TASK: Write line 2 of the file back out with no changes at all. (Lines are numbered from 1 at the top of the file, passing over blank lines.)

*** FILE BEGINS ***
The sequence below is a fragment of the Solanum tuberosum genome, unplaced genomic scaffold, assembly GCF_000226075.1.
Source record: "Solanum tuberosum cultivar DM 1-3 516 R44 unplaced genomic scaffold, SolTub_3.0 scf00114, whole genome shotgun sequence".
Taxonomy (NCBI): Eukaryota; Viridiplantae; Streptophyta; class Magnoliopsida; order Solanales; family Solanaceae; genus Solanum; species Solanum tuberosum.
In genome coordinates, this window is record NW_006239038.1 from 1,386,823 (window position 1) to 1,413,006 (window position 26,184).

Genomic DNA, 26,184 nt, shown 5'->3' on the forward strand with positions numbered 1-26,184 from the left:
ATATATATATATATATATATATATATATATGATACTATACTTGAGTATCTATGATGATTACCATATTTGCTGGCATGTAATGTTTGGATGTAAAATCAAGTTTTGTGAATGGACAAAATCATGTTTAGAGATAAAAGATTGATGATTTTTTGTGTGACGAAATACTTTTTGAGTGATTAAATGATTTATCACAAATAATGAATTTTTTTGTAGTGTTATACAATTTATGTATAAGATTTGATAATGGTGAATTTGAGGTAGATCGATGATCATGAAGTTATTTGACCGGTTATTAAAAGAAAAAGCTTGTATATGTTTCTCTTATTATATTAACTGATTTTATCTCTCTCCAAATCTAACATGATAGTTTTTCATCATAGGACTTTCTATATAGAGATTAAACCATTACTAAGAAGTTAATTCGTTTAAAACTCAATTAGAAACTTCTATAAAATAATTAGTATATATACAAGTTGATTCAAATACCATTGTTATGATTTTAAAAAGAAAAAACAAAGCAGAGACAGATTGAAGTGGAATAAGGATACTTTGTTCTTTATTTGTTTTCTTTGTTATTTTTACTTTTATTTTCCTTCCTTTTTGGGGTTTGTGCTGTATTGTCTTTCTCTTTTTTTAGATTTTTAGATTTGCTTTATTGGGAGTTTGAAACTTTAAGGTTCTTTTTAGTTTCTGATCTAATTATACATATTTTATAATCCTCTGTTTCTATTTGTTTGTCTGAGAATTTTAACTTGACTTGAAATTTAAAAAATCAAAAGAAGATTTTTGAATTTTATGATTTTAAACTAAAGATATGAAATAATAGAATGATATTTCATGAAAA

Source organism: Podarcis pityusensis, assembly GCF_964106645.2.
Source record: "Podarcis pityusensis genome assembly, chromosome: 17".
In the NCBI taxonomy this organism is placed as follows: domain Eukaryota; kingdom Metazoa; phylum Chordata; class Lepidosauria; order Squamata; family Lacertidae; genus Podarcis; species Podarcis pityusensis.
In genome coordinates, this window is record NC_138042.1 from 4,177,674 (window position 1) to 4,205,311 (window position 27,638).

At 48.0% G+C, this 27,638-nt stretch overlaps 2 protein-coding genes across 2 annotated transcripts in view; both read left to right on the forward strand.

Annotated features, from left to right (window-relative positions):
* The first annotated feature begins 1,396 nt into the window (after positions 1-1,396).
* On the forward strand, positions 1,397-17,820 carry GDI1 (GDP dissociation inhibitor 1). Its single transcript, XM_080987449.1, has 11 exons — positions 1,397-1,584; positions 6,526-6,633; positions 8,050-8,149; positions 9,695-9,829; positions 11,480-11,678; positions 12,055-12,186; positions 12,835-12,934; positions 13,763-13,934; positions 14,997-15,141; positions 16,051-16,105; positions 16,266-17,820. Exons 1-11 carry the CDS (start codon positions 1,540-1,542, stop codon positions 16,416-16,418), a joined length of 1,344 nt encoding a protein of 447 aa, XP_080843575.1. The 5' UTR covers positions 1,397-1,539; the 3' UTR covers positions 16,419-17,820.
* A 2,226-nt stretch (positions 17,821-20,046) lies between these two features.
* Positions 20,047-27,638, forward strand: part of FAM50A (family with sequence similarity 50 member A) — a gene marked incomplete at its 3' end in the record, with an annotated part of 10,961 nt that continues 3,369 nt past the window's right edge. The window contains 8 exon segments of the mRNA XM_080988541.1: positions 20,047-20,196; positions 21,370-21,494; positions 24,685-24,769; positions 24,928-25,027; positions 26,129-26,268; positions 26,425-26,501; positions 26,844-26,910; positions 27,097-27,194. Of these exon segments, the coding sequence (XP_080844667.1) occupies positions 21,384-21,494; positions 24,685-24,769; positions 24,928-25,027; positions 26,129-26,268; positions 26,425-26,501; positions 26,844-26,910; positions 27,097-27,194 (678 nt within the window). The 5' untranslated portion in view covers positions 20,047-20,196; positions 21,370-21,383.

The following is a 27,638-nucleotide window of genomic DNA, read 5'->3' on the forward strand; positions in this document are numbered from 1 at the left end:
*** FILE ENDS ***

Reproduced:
Source record: "Solanum tuberosum cultivar DM 1-3 516 R44 unplaced genomic scaffold, SolTub_3.0 scf00114, whole genome shotgun sequence".